An Army veteran, a recent college graduate and a student who once won a poetry contest by condemning prejudice stirred up by the Sept. 11 attacks intervened as a man screamed anti-Muslim insults at two women in Portland on Friday.

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An Army veteran, a recent college graduate and a student who once won a poetry contest by condemning prejudice stirred up by the Sept. 11 attacks intervened as a man screamed anti-Muslim insults at two women in Portland on Friday.

In the days that followed, the three men were hailed as heroes.

Two of the men — Taliesin Myrddin Namkai Meche, 23, and Rick Best, 53 — died in the attack on a commuter train. The third, Micah David-Cole Fletcher, 21, was treated Saturday for injuries that police said were serious but not life-threatening.

Jeremy Christian, 35, of North Portland, was held in the attack and is to be arraigned Tuesday.

Attack in Portland

About 1,000 people gathered Saturday night at a vigil to honor the men who intervened, according to The Oregonian.

“They didn’t have capes,” Ellie Eaton, a local activist, said at the event, according to the newspaper. “They were just human beings that we all have the capacity to be like.”

Ted Wheeler, Portland’s mayor, said in a statement that two men “lost their lives and another was injured for doing the right thing, standing up for people they didn’t know against hatred.

“Their actions were brave and selfless, and should serve as an example and inspiration to us all,” Wheeler said. “They are heroes.”

U.S. Rep. Keith Ellison, D-Minn. and the first Muslim elected to Congress, said in a statement that the three men “exhibited the best qualities of American heroes.”

“Let us strive to be as brave and as compassionate as them,” Ellison said.

Taliesin Myrddin Namkai Meche

Meche worked for the Cadmus Group, a consulting firm, after graduating with an economics degree from Reed College in 2016. Among his classes was an introductory course about Islam, where he distinguished himself as a memorable student, the professor, Kambiz GhaneaBassiri, said.

“I still remember where he sat in conference and the types of probing, intelligent questions I could anticipate him asking,” GhaneaBassiri said in a statement. “He was thoughtful, humble, smart, inquisitive and compassionate. He was a wonderful human being. As good as they come.”

Meche’s family recalled him as living “a joyous and full life” with infectious enthusiasm, according to The Oregonian.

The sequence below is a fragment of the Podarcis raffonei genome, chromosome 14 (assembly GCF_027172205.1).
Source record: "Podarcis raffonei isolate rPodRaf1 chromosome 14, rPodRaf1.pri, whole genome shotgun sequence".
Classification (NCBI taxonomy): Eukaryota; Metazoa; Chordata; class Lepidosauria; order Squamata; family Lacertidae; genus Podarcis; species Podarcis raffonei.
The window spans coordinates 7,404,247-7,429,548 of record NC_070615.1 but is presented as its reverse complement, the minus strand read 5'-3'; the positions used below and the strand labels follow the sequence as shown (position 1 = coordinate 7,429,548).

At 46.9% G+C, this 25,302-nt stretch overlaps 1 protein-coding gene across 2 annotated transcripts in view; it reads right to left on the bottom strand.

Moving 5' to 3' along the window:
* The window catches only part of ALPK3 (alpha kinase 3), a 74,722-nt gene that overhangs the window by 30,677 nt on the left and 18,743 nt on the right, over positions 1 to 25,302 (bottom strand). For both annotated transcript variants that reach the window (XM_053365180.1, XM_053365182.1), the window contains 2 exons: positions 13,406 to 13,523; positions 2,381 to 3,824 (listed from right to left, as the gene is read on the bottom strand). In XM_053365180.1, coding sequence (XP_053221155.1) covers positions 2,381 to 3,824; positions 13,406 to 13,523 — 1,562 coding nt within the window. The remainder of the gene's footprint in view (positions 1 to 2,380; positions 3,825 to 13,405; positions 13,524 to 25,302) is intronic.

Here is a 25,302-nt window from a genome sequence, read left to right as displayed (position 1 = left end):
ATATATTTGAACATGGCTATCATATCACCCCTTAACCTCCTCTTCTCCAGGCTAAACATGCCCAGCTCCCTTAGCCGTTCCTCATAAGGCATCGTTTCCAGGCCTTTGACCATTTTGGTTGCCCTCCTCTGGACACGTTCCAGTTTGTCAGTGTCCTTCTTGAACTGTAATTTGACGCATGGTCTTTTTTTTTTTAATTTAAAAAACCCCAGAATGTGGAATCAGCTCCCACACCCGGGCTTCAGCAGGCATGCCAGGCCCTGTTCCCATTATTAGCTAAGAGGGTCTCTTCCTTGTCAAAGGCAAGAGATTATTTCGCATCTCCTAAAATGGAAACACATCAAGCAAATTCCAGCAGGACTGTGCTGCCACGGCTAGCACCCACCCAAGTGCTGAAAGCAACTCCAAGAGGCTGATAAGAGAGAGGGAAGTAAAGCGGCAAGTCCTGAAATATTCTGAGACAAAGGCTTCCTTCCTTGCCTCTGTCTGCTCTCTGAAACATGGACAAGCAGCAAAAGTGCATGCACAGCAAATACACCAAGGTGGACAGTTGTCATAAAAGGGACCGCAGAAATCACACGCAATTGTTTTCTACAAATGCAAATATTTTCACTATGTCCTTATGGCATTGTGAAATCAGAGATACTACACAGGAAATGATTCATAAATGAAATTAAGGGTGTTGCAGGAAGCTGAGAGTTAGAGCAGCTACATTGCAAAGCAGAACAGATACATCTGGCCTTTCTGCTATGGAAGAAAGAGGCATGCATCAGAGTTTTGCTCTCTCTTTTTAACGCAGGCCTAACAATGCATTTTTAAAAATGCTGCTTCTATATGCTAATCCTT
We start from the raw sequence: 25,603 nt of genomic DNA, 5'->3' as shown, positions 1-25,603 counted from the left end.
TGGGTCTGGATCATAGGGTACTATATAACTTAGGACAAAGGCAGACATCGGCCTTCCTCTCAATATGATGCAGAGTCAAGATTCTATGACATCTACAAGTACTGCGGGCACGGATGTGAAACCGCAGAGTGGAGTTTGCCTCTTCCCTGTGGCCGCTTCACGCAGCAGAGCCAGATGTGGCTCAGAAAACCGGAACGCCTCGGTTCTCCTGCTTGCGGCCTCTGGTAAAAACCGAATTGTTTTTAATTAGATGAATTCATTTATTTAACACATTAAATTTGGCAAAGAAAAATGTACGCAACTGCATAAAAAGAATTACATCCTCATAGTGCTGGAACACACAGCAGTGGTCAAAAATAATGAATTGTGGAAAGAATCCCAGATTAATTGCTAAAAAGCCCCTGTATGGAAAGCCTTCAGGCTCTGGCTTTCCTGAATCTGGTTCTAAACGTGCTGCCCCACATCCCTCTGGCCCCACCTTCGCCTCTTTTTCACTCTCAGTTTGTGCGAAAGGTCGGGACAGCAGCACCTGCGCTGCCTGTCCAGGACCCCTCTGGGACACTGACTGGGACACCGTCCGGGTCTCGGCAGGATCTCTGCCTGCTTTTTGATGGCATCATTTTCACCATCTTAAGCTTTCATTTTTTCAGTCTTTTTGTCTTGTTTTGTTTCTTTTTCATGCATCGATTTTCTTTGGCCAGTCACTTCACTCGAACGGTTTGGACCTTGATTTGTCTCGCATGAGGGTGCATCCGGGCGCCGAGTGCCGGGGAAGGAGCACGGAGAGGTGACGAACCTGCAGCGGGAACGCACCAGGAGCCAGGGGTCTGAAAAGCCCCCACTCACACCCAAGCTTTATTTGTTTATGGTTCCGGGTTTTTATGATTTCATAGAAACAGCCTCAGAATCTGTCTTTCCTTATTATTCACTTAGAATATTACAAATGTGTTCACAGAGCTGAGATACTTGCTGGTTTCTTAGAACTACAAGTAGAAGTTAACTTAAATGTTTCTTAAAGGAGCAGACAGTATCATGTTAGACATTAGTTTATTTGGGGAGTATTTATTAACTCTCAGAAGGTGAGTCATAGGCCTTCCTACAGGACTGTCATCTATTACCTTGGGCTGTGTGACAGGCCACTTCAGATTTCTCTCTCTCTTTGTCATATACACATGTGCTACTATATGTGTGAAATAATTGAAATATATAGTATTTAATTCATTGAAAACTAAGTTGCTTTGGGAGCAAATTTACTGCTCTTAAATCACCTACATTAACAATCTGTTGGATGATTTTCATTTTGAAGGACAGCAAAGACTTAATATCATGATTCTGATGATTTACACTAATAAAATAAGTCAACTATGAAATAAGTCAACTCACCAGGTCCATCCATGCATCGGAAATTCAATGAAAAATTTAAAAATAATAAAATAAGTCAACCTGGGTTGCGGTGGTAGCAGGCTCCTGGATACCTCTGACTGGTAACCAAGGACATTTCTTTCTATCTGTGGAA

“He was a hero and will remain a hero on the other side of the veil,” his mother, Asha Deliverance, wrote in a Facebook post that had been shared more than 130,000 times as of Sunday morning. “Shining bright star I love you forever.”

Meche’s sister, Aurora Dachen, said on Facebook her “heart feels empty” not only because of the loss of her brother, but because of “the cruel awakening that hate & judgment can cause someone to do such a thing.”

“I am so proud to be able to call someone so brave and strong my big brother,” she wrote.

In a statement, Meche’s family said “in honor of his memory, we use this tragedy as an opportunity for reflection and change. We choose love.”

Rick Best

Best retired from the Army in 2012 as a platoon sergeant after 23 years of service that included tours in Iraq and Afghanistan. He met his wife at Portland Community College and had three teenage sons and a 12-year-old daughter, according to The Oregonian.

He worked as a technician for the city, according to The Oregonian. His supervisor, Kareen Perkins, told the newspaper, “He was always the first person you would go to for help.”

“I’ve talked to most of his co-workers today, and several of them said it’s just like Rick to step in and help somebody out,” Perkins said.

Chloe Eudaly, a Portland commissioner, said Best worked for the city for more than two years and was “a valued member of our Bureau of Development Services team.”

“And as a veteran, he served our country with honor and distinction,” she said. “He stood up for two young women and others he didn’t even know — all because he wanted to help.”

In 2014, Best ran for a seat on the Board of Commissioners in nearby Clackamas County, where he lived with his family in the city of Happy Valley. According to a profile in The Oregonian, he refused to accept campaign donations.

A year after moving to the area, he became fed up with local politics. A friend suggested that maybe he should not just complain, but take action and run for office.

“I can’t stand by and do nothing,” Best said, according to the newspaper.

Micah David-Cole Fletcher

Fletcher, a student at Portland State University, was expected to be hospitalized for a few more days, according to The Oregonian. His girlfriend told the newspaper that he had undergone two hours of surgery to remove bone fragments from his throat.

His mother, Margie Fletcher, told KATU-TV that the knife had missed a jugular vein by a millimeter and that he was in “really bad condition.”

“I’m proud of him for standing up,” she said. “I’m grateful that he’s here. It’s hard for me to say I want people to stand up, but two girls might be alive because of them.”

Fletcher won a poetry contest in 2013 when he was a junior in high school. He condemned the prejudice he saw Muslims encountering.

“I just hope that people are listening and try to do something about it,” he told The Oregonian in 2013.